Bunbey History, Family Crest & Coats of Arms
The name Bunbey arrived in England after the Norman Conquest of 1066. The Bunbey family lived in Cheshire, where they were located since the early Middle Ages. The family name is derived from the area Bunbury, near Nantwich in this shire. The name Bunbury derives from the Old English personal name Buna, and the burh, which means "fortress."
Early Origins of the Bunbey family
The surname Bunbey was first found in Cheshire at Bunbury, a village and civil parish now in the unitary authority of Cheshire East. The village dates back to the Domesday Book of 1086 where it was first listed as Boleberie  and literally meant "stronghold of a man called Buna," from the Old English personal name + "burh."  The family of "great antiquity, descended from Henry de Boneberi, in the time of Stephen, a younger brother of the House of St. Pierre in Normandy. William de Boneberi, son of Henry, was Lord of Beneberi in the reign of Richard I."  As a cadet of the Norman house of St. Pierre who accompanied Hugh Lupus, Earl of Chester, at the Conquest, they obtained from him the manor of Bunbury. The family has held estates in the area for many centuries. By example, the extra-parochial liberty Great Stanney in Cheshire was held by the family since ancient times. " The ancient mansion here of the family of Bunbury, called Rake Hall, has been repaired by its present owner, Sir Henry Bunbury, Bart.; several farm-buildings have been erected, and the roads much improved."  Nearby, Little Stanney was also property of Sir Henry Bunbury. A most benevolent family, Sir Thomas Bunbury, founded a free school with £5 per annum.
Early History of the Bunbey family
This web page shows only a small excerpt of our Bunbey research. Another 105 words (8 lines of text) covering the years 1802, 1682, 1673, 1674, 1657, 1687, 1676, 1733, 1797, 1781, 1851, 1822 and 1787 are included under the topic Early Bunbey History in all our PDF Extended History products and printed products wherever possible.
Bunbey Spelling Variations
A multitude of spelling variations characterize Norman surnames. Many variations occurred because Old and Middle English lacked any definite spelling rules. The introduction of Norman French to England also had a pronounced effect, as did the court languages of Latin and French. Therefore, one person was often referred to by several different spellings in a single lifetime. The various spellings include Bunbury, Baunbury, Bunby, Bunbry, Bunberry and others.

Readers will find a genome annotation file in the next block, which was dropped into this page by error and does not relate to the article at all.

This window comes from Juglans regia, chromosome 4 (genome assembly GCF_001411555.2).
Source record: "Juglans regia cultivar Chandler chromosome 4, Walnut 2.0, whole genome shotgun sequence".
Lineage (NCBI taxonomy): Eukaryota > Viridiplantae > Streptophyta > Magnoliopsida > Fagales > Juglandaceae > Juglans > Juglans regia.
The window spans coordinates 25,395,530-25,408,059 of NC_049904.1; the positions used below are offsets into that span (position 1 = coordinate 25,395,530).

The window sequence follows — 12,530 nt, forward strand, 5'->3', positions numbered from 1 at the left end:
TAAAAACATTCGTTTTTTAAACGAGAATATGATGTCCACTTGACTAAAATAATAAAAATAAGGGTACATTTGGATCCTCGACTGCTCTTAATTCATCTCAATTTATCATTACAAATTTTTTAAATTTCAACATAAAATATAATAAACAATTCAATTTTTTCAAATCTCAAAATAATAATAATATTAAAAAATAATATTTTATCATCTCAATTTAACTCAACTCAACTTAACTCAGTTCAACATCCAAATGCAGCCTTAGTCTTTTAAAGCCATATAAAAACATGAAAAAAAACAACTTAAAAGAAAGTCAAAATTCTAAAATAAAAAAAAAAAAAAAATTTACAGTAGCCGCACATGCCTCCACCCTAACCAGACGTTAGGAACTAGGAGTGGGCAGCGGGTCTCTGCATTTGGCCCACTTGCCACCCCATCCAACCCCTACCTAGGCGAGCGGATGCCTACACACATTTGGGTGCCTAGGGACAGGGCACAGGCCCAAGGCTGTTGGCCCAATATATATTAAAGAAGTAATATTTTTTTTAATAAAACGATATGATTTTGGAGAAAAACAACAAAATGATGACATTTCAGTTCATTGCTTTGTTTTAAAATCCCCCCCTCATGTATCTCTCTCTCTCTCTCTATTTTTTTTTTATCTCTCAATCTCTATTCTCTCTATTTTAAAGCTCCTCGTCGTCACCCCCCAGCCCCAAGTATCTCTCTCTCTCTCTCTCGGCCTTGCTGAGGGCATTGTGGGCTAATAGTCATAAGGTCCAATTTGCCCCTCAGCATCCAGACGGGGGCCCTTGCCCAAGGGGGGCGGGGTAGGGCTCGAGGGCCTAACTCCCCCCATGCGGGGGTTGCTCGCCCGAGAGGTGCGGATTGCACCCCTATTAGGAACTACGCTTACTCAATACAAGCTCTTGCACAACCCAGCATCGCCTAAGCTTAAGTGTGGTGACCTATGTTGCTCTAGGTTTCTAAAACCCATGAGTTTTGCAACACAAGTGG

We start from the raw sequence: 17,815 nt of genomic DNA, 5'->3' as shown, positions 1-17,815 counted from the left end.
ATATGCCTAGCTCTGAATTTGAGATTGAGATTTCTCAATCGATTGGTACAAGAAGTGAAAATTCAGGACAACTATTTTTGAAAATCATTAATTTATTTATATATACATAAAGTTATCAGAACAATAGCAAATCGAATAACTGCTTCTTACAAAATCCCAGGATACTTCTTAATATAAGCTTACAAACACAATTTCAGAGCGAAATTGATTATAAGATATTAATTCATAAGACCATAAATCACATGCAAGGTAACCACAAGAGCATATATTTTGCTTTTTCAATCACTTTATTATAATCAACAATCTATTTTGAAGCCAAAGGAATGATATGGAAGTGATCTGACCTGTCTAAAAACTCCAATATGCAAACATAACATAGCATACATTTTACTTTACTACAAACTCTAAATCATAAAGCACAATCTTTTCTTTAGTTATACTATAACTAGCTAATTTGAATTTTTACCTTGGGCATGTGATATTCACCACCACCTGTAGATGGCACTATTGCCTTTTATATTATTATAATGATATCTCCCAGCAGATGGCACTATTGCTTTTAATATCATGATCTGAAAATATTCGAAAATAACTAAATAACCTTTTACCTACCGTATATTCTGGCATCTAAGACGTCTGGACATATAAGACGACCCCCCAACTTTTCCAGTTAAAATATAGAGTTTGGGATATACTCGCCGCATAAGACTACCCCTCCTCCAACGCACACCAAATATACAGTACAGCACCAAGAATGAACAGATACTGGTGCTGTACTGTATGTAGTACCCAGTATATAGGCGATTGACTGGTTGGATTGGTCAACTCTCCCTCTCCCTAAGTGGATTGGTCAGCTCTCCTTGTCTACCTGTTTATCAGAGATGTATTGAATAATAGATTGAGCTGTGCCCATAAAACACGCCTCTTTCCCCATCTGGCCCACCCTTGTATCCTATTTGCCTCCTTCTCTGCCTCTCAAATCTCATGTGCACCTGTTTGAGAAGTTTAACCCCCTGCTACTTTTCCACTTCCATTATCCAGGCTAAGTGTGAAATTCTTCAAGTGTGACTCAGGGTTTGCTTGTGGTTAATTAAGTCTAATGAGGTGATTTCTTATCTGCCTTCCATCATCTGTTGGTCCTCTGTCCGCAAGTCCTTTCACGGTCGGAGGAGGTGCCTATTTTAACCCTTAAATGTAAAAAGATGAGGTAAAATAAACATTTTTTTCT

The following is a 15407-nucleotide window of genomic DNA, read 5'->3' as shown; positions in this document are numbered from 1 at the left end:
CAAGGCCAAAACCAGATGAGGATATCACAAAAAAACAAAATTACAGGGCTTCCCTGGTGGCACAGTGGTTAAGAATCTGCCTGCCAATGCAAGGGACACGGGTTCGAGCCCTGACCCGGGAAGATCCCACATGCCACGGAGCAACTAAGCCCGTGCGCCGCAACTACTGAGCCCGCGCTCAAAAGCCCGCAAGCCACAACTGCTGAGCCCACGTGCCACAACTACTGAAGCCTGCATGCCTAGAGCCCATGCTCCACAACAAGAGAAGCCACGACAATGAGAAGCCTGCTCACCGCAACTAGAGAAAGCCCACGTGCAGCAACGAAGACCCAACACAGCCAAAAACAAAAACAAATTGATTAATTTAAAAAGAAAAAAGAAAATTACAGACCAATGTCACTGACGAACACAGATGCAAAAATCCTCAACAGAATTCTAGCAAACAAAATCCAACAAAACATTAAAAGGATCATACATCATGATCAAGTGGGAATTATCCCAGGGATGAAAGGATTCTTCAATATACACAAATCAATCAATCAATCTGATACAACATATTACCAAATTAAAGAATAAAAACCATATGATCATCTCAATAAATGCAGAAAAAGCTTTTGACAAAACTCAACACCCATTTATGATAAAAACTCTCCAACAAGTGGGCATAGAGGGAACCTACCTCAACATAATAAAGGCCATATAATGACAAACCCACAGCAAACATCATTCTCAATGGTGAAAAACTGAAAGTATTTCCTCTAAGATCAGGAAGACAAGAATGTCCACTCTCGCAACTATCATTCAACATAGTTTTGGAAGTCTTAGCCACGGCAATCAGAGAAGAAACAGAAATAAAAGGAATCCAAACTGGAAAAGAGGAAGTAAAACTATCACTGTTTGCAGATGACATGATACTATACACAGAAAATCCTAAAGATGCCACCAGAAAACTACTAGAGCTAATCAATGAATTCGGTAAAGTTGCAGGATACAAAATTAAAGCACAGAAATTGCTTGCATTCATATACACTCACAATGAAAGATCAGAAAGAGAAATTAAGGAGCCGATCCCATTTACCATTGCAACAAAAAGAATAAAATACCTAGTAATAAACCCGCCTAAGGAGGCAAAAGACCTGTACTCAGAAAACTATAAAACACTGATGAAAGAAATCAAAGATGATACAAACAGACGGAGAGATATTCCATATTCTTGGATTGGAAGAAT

Early Notables of the Bunbey family (pre 1700)
Another 45 words (3 lines of text) are included under the topic Early Bunbey Notables in all our PDF Extended History products and printed products wherever possible.
Migration of the Bunbey family to Ireland
Some of the Bunbey family moved to Ireland, but this topic is not covered in this excerpt.
Another 92 words (7 lines of text) about their life in Ireland is included in all our PDF Extended History products and printed products wherever possible.
Migration of the Bunbey family
Many English families left England, to avoid the chaos of their homeland and migrated to the many British colonies abroad. Although the conditions on the ships were extremely cramped, and some travelers arrived diseased, starving, and destitute, once in the colonies, many of the families prospered and made valuable contributions to the cultures of what would become the United States and Canada. Research into the origins of individual families in North America has revealed records of the immigration of a number of people bearing the name Bunbey or a variant listed above: T. Bunbury who arrived in Baltimore in 1820.
Related Stories +
The Bunbey Motto +
The motto was originally a war cry or slogan. Mottoes first began to be shown with arms in the 14th and 15th centuries, but were not in general use until the 17th century. Thus the oldest coats of arms generally do not include a motto. Mottoes seldom form part of the grant of arms: Under most heraldic authorities, a motto is an optional component of the coat of arms, and can be added to or changed at will; many families have chosen not to display a motto.
Motto: Firmum in vita nihil
Motto Translation: Nothing in life is permanent.
- ^ Williams, Dr Ann. And G.H. Martin, Eds., Domesday Book A Complete Translation. London: Penguin, 1992. Print. (ISBN 0-141-00523-8)
- ^ Mills, A.D., Dictionary of English Place-Names. Oxford: Oxford University Press, 1991. Print. (ISBN 0-19-869156-4)
- ^ Shirley, Evelyn Philip, The Noble and Gentle Men of England; The Arms and Descents. Westminster: John Bower Nichols and Sons, 1866, Print.
- ^ Lewis, Samuel, A Topographical Dictionary of England. Institute of Historical Research, 1848, Print.